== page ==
Did you know the average annual physical costs $150? Imagine how much health insurance companies are making from these visits each year. (Hint: It’s a lot.) Dr. Ateev Mehrotra, a primary care physician and a professor of health policy at Harvard Medical School, told CNN Health just how much it costs.
“We estimate that it’s about $10 billion a year, which is more than how much we spend as a society on breast cancer care.”– Dr. Mehrotra
(And these 10 billion dollars don’t include checking in on your mental health.)
The average cost of a counseling session depends on where you live, but it’s $75-$150.00 for one, 45-minute session according to GoodTherapy. Thankfully, the Affordable Care Act mandated that all health insurances have to cover mental health care.
Covering mental health services? Great. Including mental health checkups in the annual physical? Even better.
The relationship between our physical and mental health is serious.
The Journal of Abnormal Psychology states that most people will experience some type of mental health challenge or crisis during their lifetime. Throughout the last year, we’ve all dealt with some challenge as societal norms changed, jobs were lost, and social gatherings shifted due to COVID-19. Here are a couple other examples from reputable sources on the impact of our mental health:
- 26% of Americans ages 18 and older—about 1 in 4 adults—suffers from a diagnosable mental disorder in a given year. (Johns Hopkins Medicine)
- During your lifetime, you’re more likely to have a mental health illness than to develop heart disease, diabetes, or any type of cancer. (Journal of Abnormal Psychology)
We can’t ignore the powerful role our mental health has on our overall wellness. What if we screened for mental health issues before they became serious? Before they impacted our physical health?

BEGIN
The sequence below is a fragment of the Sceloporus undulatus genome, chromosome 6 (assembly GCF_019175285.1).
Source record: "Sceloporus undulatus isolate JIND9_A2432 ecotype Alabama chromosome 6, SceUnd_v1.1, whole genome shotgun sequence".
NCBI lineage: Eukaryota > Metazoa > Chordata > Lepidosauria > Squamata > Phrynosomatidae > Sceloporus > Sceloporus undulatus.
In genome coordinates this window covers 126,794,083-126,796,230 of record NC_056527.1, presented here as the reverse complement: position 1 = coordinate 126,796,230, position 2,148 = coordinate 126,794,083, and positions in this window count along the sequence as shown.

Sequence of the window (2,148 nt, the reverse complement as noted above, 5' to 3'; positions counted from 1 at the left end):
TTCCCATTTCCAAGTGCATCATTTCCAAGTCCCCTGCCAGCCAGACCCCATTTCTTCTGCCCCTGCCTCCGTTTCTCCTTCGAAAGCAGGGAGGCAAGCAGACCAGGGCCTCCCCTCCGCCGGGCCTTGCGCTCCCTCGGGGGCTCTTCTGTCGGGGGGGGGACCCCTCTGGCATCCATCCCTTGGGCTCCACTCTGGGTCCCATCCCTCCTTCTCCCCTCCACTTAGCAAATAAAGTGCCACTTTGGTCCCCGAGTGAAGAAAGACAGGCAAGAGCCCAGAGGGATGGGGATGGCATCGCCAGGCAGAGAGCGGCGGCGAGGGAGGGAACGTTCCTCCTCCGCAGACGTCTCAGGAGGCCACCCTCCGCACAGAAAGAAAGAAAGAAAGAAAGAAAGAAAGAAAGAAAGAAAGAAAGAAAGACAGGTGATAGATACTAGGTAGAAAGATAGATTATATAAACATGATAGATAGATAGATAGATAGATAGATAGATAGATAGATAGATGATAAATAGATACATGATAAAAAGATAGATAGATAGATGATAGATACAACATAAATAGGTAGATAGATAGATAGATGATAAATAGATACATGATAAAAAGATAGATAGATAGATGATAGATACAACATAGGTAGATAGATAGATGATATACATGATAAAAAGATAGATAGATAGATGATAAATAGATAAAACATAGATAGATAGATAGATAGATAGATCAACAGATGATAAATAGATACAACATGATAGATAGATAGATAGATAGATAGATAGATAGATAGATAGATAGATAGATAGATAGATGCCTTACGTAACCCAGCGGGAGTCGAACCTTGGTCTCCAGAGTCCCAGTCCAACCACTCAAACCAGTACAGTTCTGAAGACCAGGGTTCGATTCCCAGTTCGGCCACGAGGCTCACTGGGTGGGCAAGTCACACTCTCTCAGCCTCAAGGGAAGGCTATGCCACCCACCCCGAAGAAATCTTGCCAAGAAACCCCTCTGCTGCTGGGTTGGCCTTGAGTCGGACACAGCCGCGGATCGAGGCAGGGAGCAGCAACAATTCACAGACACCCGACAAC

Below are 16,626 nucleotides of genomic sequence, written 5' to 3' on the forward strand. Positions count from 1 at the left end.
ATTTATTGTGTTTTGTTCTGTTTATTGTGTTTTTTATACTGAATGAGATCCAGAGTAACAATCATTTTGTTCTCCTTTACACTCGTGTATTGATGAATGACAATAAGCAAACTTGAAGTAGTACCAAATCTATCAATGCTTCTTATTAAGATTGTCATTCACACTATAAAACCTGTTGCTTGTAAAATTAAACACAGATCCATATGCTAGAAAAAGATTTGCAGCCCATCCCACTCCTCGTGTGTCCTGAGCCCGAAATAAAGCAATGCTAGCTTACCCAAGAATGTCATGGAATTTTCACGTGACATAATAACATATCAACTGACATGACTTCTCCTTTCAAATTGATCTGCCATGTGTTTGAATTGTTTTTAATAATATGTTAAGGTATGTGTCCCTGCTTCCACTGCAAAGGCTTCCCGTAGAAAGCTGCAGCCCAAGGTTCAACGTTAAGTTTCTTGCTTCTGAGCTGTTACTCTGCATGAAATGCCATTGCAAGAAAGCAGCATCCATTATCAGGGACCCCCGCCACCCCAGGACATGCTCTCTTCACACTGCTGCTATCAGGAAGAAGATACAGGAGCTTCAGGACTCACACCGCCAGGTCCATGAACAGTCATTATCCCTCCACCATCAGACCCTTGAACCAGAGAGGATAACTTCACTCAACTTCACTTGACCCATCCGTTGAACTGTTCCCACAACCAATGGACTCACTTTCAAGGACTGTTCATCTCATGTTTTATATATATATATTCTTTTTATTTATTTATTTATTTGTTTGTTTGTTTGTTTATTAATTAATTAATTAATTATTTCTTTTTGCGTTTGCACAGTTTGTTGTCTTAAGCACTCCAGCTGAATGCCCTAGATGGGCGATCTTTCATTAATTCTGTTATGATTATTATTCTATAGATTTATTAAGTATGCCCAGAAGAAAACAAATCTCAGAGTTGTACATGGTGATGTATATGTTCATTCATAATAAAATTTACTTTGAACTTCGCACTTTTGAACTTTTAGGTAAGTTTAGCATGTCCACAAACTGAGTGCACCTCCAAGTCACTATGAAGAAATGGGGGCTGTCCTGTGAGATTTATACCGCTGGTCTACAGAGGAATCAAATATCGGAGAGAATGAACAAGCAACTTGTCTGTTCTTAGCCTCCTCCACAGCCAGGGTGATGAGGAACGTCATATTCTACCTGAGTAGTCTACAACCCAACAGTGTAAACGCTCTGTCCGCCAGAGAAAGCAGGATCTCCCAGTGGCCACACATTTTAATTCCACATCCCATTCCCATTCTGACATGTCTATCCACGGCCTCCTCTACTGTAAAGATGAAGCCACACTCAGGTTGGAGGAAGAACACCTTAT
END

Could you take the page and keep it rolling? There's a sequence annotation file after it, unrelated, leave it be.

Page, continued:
MedicalNewsToday equates the physical side effects of mental health illnesses with obesity or smoking. Our mental and physical health are linked; for better or for worse.
A study in the journal of the American Physiological Association with 15,000 adults showed some of the alarming effects that anxiety and depression have on the body.
[They] were 65 percent more likely to develop a heart condition, 64 percent more likely to have a stroke, 50 percent more likely to develop high blood pressure, and 87 percent more likely to have arthritis than people who did not have anxiety or depression.
Fact check this: look at prominent health journals and see the clinical studies and research for yourself. The physical effects of our mental health and the psychological effects of our physical health are connected. They cannot be separated—but they should BOTH be checked on.
What if we covered annual mental health exams?
During an annual physical the doctor checks your vitals to see if you have any underlying physical issues. What if a counselor checked your mental health vitals? What if they checked to see how you are processing work, family, relationships, etc.?
I believe in the power of preventative care and I support annual physicals. But we need to do better. To truly prevent most illnesses, we need to fully care for the person and their whole health. We must treat their physical AND mental well-being.